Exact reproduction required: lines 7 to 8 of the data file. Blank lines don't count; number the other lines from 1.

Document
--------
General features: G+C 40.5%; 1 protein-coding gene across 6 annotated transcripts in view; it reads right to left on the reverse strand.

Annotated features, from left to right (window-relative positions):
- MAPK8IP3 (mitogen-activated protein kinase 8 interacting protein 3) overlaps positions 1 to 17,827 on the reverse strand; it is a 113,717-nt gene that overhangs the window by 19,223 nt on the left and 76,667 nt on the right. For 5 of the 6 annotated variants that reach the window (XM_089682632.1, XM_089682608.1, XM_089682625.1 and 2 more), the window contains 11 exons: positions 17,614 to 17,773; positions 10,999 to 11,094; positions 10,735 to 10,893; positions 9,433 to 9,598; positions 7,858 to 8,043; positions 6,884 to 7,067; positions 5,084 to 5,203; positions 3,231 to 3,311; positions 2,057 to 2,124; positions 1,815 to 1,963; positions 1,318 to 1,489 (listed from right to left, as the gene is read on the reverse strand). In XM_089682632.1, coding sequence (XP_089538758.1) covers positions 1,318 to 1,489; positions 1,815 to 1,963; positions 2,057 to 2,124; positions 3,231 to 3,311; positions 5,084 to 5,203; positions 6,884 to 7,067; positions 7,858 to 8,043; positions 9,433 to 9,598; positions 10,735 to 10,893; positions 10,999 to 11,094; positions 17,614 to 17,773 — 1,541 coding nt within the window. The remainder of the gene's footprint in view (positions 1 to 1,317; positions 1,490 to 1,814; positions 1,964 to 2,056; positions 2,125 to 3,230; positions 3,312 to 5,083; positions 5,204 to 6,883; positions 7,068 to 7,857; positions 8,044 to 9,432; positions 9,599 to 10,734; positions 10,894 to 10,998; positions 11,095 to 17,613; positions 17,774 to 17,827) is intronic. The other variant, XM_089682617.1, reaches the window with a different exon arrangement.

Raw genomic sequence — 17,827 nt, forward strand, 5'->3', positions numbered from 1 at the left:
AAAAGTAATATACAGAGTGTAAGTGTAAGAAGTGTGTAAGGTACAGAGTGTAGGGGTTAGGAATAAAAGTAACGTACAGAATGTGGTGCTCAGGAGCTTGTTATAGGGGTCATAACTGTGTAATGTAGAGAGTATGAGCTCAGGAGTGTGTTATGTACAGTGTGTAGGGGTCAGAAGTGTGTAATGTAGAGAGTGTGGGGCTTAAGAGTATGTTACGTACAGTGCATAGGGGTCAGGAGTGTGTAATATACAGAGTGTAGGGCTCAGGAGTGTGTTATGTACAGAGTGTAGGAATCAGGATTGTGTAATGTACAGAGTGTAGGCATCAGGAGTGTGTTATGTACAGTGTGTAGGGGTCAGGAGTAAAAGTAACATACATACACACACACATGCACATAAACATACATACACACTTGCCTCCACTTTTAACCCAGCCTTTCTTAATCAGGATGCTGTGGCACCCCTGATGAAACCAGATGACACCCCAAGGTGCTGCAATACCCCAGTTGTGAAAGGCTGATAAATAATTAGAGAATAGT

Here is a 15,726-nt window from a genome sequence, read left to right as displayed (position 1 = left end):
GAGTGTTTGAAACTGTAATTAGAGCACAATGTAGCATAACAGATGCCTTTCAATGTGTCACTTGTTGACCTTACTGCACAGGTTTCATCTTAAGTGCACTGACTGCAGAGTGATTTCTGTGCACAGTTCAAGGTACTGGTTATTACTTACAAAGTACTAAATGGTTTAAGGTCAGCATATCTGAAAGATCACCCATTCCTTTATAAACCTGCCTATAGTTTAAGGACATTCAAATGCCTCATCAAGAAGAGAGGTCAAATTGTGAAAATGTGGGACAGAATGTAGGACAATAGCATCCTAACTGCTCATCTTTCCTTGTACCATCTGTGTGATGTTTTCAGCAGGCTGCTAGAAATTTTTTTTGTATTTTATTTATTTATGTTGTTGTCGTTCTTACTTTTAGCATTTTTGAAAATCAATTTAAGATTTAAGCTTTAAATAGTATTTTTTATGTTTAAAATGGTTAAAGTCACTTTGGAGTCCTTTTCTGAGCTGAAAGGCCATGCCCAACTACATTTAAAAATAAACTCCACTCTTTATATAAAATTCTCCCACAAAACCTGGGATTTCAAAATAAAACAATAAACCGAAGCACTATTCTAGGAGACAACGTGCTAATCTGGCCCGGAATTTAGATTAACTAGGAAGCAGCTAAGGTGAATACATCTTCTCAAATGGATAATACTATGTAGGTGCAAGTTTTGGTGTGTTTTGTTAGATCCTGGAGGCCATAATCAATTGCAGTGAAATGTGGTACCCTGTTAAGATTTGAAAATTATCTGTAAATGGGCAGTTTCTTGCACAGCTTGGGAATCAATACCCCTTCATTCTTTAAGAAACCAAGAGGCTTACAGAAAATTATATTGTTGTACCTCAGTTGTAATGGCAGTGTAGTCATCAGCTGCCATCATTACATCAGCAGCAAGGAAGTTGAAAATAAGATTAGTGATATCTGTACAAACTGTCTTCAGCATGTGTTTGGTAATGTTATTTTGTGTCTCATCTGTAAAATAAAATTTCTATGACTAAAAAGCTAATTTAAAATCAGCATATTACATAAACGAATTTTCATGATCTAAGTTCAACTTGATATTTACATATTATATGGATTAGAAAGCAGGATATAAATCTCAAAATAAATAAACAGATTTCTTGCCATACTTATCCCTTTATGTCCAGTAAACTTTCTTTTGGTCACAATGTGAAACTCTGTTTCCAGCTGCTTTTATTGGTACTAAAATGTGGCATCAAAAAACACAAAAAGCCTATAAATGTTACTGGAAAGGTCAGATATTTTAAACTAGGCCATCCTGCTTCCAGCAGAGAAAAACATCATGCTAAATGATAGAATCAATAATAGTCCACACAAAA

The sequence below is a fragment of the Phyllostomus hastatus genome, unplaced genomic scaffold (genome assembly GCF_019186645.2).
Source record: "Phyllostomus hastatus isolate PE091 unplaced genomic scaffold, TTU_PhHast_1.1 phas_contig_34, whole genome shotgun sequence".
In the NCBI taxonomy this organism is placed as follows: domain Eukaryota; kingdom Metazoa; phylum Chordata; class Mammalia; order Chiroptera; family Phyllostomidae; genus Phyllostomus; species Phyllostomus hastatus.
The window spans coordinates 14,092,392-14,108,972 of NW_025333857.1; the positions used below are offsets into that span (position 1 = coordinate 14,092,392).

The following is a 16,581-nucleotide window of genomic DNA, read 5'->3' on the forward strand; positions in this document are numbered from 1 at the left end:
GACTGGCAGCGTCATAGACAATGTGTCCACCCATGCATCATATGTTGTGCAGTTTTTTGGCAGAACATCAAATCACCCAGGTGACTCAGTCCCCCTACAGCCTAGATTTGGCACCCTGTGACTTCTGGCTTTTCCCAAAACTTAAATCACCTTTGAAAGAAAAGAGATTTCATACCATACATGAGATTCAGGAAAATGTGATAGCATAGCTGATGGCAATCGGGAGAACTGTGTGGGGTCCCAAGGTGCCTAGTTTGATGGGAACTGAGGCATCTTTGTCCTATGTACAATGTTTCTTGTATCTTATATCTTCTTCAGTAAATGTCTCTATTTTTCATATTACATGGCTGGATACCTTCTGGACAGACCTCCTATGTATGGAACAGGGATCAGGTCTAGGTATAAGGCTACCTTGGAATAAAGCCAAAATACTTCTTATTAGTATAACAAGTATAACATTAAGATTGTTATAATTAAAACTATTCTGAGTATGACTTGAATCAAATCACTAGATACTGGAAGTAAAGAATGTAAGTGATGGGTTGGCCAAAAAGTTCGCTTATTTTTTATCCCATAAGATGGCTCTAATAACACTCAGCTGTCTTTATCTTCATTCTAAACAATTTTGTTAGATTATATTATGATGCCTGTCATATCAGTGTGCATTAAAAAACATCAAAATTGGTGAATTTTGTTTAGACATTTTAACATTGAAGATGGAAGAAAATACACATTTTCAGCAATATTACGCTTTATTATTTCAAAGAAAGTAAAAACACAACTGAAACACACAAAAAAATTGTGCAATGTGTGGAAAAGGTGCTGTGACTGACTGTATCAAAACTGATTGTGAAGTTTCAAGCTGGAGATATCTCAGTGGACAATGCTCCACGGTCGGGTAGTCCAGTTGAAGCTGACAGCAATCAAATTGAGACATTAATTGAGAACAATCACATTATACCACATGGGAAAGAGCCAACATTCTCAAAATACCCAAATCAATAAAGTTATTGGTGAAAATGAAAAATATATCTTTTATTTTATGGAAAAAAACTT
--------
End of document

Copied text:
GAGTGTTTGAAACTGTAATTAGAGCACAATGTAGCATAACAGATGCCTTTCAATGTGTCACTTGTTGACCTTACTGCACAGGTTTCATCTTAAGTGCACTGACTGCAGAGTGATTTCTGTGCACAGTTCAAGGTACTGGTTATTACTTACAAAGTACTAAATGGTTTAAGGTCAGCATATCTGAAAGATCACCCATTCCTTTATAAACCTGCCTATAGTTTAAGGACATTCAAATGCCTCATCAAGAAGAGAGGTCAAATTGTGAAAATGTGGGACAGAATGTAGGACAATAGCATCCTAACTGCTCATCTTTCCTTGTACCATCTGTGTGATGTTTTCAGCAGGCTGCTAGAAATTTTTTTTGTATTTTATTTATTTATGTTGTTGTCGTTCTTACTTTTAGCATTTTTGAAAATCAATTTAAGATTTAAGCTTTAAATAGTATTTTTTATGTTTAAAATGGTTAAAGTCACTTTGGAGTCCTTTTCTGAGCTGAAAGGCCATGCCCAACTACATTTAAAAATAAACTCCACTCTTTATATAAAATTCTCCCACAAAACCTGGGATTTCAAAATAAAACAATAAACCGAAGCACTATTCTAGGAGACAACGTGCTAATCTGGCCCGGAATTTAGATTAACTAGGAAGCAGCTAAGGTGAATACATCTTCTCAAATGGATAATACTATGTAGGTGCAAGTTTTGGTGTGTTTTGTTAGATCCTGGAGGCCATAATCAATTGCAGTGAAATGTGGTACCCTGTTAAGATTTGAAAATTATCTGTAAATGGGCAGTTTCTTGCACAGCTTGGGAATCAATACCCCTTCATTCTTTAAGAAACCAAGAGGCTTACAGAAAATTATATTGTTGTACCTCAGTTGTAATGGCAGTGTAGTCATCAGCTGCCATCATTACATCAGCAGCAAGGAAGTTGAAAATAAGATTAGTGATATCTGTACAAACTGTCTTCAGCATGTGTTTGGTAATGTTATTTTGTGTCTCATCTGTAAAATAAAATTTCTATGACTAAAAAGCTAATTTAAAATCAGCATATTACATAAACGAATTTTCATGATCTAAGTTCAACTTGATATTTACATATTATATGGATTAGAAAGCAGGATATAAATCTCAAAATAAATAAACAGATTTCTTGCCATACTTATCCCTTTATGTCCAGTAAACTTTCTTTTGGTCACAATGTGAAACTCTGTTTCCAGCTGCTTTTATTGGTACTAAAATGTGGCATCAAAAAACACAAAAAGCCTATAAATGTTACTGGAAAGGTCAGATATTTTAAACTAGGCCATCCTGCTTCCAGCAGAGAAAAACATCATGCTAAATGATAGAATCAATAATAGTCCACACAAAA

The sequence below is a fragment of the Phyllostomus hastatus genome, unplaced genomic scaffold (genome assembly GCF_019186645.2).